There isn’t a worse phrase in fantasy football than running back by committee. Those four words can give even the best fantasy owners headaches and cost them championships.
But that doesn’t mean owners can’t use the dreaded “RBBC” title to their advantage come draft time. In order to do so, look no further than the Atlanta Falcons’ backfield.
Despite the team’s best efforts, Atlanta’s running game hasn’t been ranked higher than 24th in each of the last three seasons. In 2013, the Falcons were dead last in rushing, averaging 77.9 yards on the ground per game.
To help solve its running game issues, the Falcons have drafted Devonta Freeman in the fourth round of the 2014 NFL Draft and Tevin Coleman in the third round of the 2015 NFL Draft. The two backs have shared first-team reps during training camp (when they haven’t been battling respective hamstring injuries) and are figuring to do the same during the season, thus leading to the hated “running back by committee” title.
Owners could just stay clear of the Falcons backfield all together, but if they want to provide their fantasy team some depth at running back in the late rounds, Freeman is the guy to target over Coleman.
That’s probably not what most fantasy owners will do. Coleman is fresh off a 2,000-yard season at Indiana University, averaging 7.5 yards per carry with 15 touchdowns. At 6’1″ and 210 pounds, owners who do their research and know Coleman’s college stats are going to jump at the opportunity to grab him.
Which is why targeting Freeman, is a much better idea. Coleman has an 89.2 ADP according to Fantasy Pros, so in order to get him, owners will have to take him in the seventh round of a 12-team league.
Freeman, on the other hand, has a 122.0 ADP according to Fantasy Pros, which makes him a 10th-round pick in 12-team leagues. Does it make sense to select Coleman when one could take Freeman three rounds later? In all likelihood, the two backs will have very similar stats this season.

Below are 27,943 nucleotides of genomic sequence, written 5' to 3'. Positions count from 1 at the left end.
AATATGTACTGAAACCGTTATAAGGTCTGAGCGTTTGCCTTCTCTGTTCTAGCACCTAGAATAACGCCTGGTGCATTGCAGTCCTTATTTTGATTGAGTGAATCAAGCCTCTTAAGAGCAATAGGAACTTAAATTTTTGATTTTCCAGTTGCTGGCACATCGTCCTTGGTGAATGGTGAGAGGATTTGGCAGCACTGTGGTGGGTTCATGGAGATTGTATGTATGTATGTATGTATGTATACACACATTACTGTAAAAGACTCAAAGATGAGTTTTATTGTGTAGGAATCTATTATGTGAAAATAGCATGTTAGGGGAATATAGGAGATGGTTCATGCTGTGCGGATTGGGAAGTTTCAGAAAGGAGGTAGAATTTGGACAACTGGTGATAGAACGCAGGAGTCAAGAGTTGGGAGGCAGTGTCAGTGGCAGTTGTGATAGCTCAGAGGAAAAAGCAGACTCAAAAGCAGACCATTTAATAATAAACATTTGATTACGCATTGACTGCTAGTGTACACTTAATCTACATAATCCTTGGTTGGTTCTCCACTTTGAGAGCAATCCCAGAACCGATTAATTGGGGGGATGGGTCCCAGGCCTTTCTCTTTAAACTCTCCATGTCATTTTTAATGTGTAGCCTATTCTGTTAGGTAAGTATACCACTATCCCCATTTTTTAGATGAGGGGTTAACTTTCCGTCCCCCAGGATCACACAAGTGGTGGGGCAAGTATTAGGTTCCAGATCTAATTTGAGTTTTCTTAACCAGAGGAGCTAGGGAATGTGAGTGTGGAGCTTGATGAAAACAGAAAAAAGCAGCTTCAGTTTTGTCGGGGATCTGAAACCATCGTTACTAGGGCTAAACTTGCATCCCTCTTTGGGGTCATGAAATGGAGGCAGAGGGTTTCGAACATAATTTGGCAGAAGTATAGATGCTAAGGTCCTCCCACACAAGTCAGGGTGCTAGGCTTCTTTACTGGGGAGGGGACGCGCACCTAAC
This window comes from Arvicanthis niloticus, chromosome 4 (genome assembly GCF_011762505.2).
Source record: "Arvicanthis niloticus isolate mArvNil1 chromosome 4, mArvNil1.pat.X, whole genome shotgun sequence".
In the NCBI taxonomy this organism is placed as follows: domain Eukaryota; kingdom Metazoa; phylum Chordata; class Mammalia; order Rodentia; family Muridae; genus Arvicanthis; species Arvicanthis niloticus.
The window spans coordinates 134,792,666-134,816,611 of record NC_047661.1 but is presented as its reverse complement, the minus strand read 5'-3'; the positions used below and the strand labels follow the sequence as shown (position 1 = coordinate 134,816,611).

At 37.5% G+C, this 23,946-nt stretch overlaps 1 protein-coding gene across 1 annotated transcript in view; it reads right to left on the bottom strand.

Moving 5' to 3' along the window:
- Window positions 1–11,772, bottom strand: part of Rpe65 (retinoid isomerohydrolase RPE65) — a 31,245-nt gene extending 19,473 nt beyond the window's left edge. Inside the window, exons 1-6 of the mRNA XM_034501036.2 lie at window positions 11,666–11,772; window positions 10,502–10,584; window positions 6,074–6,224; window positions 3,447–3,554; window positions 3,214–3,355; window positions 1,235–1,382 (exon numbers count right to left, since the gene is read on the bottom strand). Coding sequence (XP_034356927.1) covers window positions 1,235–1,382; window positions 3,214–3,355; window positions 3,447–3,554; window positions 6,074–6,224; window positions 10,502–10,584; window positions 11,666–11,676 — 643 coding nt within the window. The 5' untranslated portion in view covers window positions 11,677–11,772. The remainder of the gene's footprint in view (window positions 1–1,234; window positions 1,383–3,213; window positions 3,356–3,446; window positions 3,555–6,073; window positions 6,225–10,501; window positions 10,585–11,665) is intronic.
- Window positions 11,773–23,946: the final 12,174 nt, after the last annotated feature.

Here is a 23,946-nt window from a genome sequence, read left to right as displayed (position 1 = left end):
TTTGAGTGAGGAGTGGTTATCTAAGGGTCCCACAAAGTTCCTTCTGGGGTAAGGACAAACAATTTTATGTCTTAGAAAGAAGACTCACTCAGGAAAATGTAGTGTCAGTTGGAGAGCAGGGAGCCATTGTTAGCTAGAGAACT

This isn’t the first time a rookie running back has come into the league in a possible “RRBC” situation and had a much higher ADP than another veteran back already on the roster. The most memorable recent example of this was in Denver two years ago. Veterans Ronnie Hillman and Knowshon Moreno took a back seat to highly-touted rookie Montee Ball.
Ball, however, couldn’t pass block, so Moreno received his chance, and he took advantage rushing for 1,000 yards and 10 touchdowns that season.
Now the example in Denver isn’t exactly the same as the one in Atlanta this season. Moreno was entering his fifth season at the time, so he already had a few years to learn how to pass block. Freeman is coming into just his second season in 2015.
And although Matt Ryan is a very capable NFL quarterback, Moreno obviously benefitted from playing in Peyton Manning’s backfield, particularly in the same season Manning broke the all-time passing record with 5,477 yards.
But the overall point remains the same. Fantasy owners spent a fifth-round draft pick on Ball before that season, and Moreno went well after the 10th round.
Clearly, most owners picked the wrong guy in that “RBBC” two years ago. Even though the difference in ADP between Coleman and Freeman isn’t as great as it was between Ball and Moreno in 2013, picking Coleman in the seventh over Freeman in the 10th is a mistake.
In order to avoid that “RBBC” headache this season, target Freeman. At the very least, he provides better value than the high-profiled rookie.